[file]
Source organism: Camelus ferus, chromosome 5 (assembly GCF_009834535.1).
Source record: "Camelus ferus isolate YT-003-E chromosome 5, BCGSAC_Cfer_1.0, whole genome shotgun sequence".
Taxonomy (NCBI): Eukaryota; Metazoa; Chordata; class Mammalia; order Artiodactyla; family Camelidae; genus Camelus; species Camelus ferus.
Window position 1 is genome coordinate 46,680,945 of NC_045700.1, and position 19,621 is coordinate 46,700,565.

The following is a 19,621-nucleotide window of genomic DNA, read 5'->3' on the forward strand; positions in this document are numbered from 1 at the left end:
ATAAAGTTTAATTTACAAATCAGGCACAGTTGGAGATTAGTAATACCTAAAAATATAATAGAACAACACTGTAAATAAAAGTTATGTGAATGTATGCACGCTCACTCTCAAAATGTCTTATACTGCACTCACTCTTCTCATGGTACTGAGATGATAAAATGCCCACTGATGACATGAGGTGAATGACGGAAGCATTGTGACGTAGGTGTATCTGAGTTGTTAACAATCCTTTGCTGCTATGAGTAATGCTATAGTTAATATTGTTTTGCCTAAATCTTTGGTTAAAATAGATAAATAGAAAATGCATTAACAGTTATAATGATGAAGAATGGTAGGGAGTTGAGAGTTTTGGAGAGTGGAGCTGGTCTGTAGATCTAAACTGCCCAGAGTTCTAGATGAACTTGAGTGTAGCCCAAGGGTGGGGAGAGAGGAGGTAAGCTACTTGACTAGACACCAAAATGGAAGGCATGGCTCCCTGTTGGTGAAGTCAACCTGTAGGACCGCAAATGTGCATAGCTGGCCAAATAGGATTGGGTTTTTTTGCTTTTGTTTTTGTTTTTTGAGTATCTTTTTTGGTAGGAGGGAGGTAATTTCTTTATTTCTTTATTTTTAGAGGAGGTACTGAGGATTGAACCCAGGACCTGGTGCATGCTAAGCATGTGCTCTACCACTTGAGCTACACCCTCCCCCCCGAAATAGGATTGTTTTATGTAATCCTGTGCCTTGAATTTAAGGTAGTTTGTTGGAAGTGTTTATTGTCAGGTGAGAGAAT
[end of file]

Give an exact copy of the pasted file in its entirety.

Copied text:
Source organism: Camelus ferus, chromosome 5 (assembly GCF_009834535.1).
Source record: "Camelus ferus isolate YT-003-E chromosome 5, BCGSAC_Cfer_1.0, whole genome shotgun sequence".
Taxonomy (NCBI): Eukaryota; Metazoa; Chordata; class Mammalia; order Artiodactyla; family Camelidae; genus Camelus; species Camelus ferus.
Window position 1 is genome coordinate 46,680,945 of NC_045700.1, and position 19,621 is coordinate 46,700,565.

The following is a 19,621-nucleotide window of genomic DNA, read 5'->3' on the forward strand; positions in this document are numbered from 1 at the left end:
ATAAAGTTTAATTTACAAATCAGGCACAGTTGGAGATTAGTAATACCTAAAAATATAATAGAACAACACTGTAAATAAAAGTTATGTGAATGTATGCACGCTCACTCTCAAAATGTCTTATACTGCACTCACTCTTCTCATGGTACTGAGATGATAAAATGCCCACTGATGACATGAGGTGAATGACGGAAGCATTGTGACGTAGGTGTATCTGAGTTGTTAACAATCCTTTGCTGCTATGAGTAATGCTATAGTTAATATTGTTTTGCCTAAATCTTTGGTTAAAATAGATAAATAGAAAATGCATTAACAGTTATAATGATGAAGAATGGTAGGGAGTTGAGAGTTTTGGAGAGTGGAGCTGGTCTGTAGATCTAAACTGCCCAGAGTTCTAGATGAACTTGAGTGTAGCCCAAGGGTGGGGAGAGAGGAGGTAAGCTACTTGACTAGACACCAAAATGGAAGGCATGGCTCCCTGTTGGTGAAGTCAACCTGTAGGACCGCAAATGTGCATAGCTGGCCAAATAGGATTGGGTTTTTTTGCTTTTGTTTTTGTTTTTTGAGTATCTTTTTTGGTAGGAGGGAGGTAATTTCTTTATTTCTTTATTTTTAGAGGAGGTACTGAGGATTGAACCCAGGACCTGGTGCATGCTAAGCATGTGCTCTACCACTTGAGCTACACCCTCCCCCCCGAAATAGGATTGTTTTATGTAATCCTGTGCCTTGAATTTAAGGTAGTTTGTTGGAAGTGTTTATTGTCAGGTGAGAGAAT